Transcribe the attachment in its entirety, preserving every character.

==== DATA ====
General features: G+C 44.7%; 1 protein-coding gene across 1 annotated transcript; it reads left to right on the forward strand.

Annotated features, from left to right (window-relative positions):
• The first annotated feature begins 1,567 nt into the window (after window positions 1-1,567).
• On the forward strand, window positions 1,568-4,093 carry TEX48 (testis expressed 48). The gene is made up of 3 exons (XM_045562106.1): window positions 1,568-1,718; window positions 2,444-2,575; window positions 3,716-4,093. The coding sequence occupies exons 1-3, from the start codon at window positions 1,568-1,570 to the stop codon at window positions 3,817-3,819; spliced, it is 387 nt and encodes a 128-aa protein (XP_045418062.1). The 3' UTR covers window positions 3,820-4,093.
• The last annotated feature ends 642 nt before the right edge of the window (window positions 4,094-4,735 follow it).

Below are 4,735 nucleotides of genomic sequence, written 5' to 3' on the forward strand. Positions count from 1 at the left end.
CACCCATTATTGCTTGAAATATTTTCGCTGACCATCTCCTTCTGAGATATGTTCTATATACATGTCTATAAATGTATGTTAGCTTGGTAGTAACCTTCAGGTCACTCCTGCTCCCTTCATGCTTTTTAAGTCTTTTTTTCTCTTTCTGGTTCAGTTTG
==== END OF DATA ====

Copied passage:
General features: G+C 44.7%; 1 protein-coding gene across 1 annotated transcript; it reads left to right on the forward strand.

Annotated features, from left to right (window-relative positions):
• The first annotated feature begins 1,567 nt into the window (after window positions 1-1,567).
• On the forward strand, window positions 1,568-4,093 carry TEX48 (testis expressed 48). The gene is made up of 3 exons (XM_045562106.1): window positions 1,568-1,718; window positions 2,444-2,575; window positions 3,716-4,093. The coding sequence occupies exons 1-3, from the start codon at window positions 1,568-1,570 to the stop codon at window positions 3,817-3,819; spliced, it is 387 nt and encodes a 128-aa protein (XP_045418062.1). The 3' UTR covers window positions 3,820-4,093.
• The last annotated feature ends 642 nt before the right edge of the window (window positions 4,094-4,735 follow it).

Below are 4,735 nucleotides of genomic sequence, written 5' to 3' on the forward strand. Positions count from 1 at the left end.
CACCCATTATTGCTTGAAATATTTTCGCTGACCATCTCCTTCTGAGATATGTTCTATATACATGTCTATAAATGTATGTTAGCTTGGTAGTAACCTTCAGGTCACTCCTGCTCCCTTCATGCTTTTTAAGTCTTTTTTTCTCTTTCTGGTTCAGTTTG